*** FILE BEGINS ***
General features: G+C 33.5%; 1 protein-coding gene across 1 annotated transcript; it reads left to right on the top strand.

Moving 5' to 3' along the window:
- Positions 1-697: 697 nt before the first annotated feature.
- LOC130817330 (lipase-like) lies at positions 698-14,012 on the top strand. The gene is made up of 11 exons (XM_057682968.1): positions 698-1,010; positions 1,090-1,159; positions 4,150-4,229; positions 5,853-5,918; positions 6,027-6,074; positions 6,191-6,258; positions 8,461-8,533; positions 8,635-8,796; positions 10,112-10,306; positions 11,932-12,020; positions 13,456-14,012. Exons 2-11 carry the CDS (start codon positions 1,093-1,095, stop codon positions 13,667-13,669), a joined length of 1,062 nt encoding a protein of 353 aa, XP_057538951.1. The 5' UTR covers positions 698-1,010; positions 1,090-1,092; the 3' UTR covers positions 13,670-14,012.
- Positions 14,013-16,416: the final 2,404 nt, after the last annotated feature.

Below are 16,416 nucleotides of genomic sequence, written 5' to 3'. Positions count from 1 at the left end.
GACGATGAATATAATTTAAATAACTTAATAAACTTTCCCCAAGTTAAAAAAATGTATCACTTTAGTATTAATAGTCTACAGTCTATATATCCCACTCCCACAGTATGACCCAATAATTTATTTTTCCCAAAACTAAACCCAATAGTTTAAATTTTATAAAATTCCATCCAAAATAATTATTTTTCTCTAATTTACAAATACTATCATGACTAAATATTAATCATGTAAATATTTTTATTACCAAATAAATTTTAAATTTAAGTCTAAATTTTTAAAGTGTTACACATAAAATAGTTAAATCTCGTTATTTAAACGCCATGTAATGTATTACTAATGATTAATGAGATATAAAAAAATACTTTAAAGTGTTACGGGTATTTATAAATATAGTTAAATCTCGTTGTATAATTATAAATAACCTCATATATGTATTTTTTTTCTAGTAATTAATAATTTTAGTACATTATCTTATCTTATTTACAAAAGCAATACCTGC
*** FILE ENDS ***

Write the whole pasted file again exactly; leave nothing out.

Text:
General features: G+C 33.5%; 1 protein-coding gene across 1 annotated transcript; it reads left to right on the top strand.

Moving 5' to 3' along the window:
- Positions 1-697: 697 nt before the first annotated feature.
- LOC130817330 (lipase-like) lies at positions 698-14,012 on the top strand. The gene is made up of 11 exons (XM_057682968.1): positions 698-1,010; positions 1,090-1,159; positions 4,150-4,229; positions 5,853-5,918; positions 6,027-6,074; positions 6,191-6,258; positions 8,461-8,533; positions 8,635-8,796; positions 10,112-10,306; positions 11,932-12,020; positions 13,456-14,012. Exons 2-11 carry the CDS (start codon positions 1,093-1,095, stop codon positions 13,667-13,669), a joined length of 1,062 nt encoding a protein of 353 aa, XP_057538951.1. The 5' UTR covers positions 698-1,010; positions 1,090-1,092; the 3' UTR covers positions 13,670-14,012.
- Positions 14,013-16,416: the final 2,404 nt, after the last annotated feature.

Below are 16,416 nucleotides of genomic sequence, written 5' to 3'. Positions count from 1 at the left end.
GACGATGAATATAATTTAAATAACTTAATAAACTTTCCCCAAGTTAAAAAAATGTATCACTTTAGTATTAATAGTCTACAGTCTATATATCCCACTCCCACAGTATGACCCAATAATTTATTTTTCCCAAAACTAAACCCAATAGTTTAAATTTTATAAAATTCCATCCAAAATAATTATTTTTCTCTAATTTACAAATACTATCATGACTAAATATTAATCATGTAAATATTTTTATTACCAAATAAATTTTAAATTTAAGTCTAAATTTTTAAAGTGTTACACATAAAATAGTTAAATCTCGTTATTTAAACGCCATGTAATGTATTACTAATGATTAATGAGATATAAAAAAATACTTTAAAGTGTTACGGGTATTTATAAATATAGTTAAATCTCGTTGTATAATTATAAATAACCTCATATATGTATTTTTTTTCTAGTAATTAATAATTTTAGTACATTATCTTATCTTATTTACAAAAGCAATACCTGC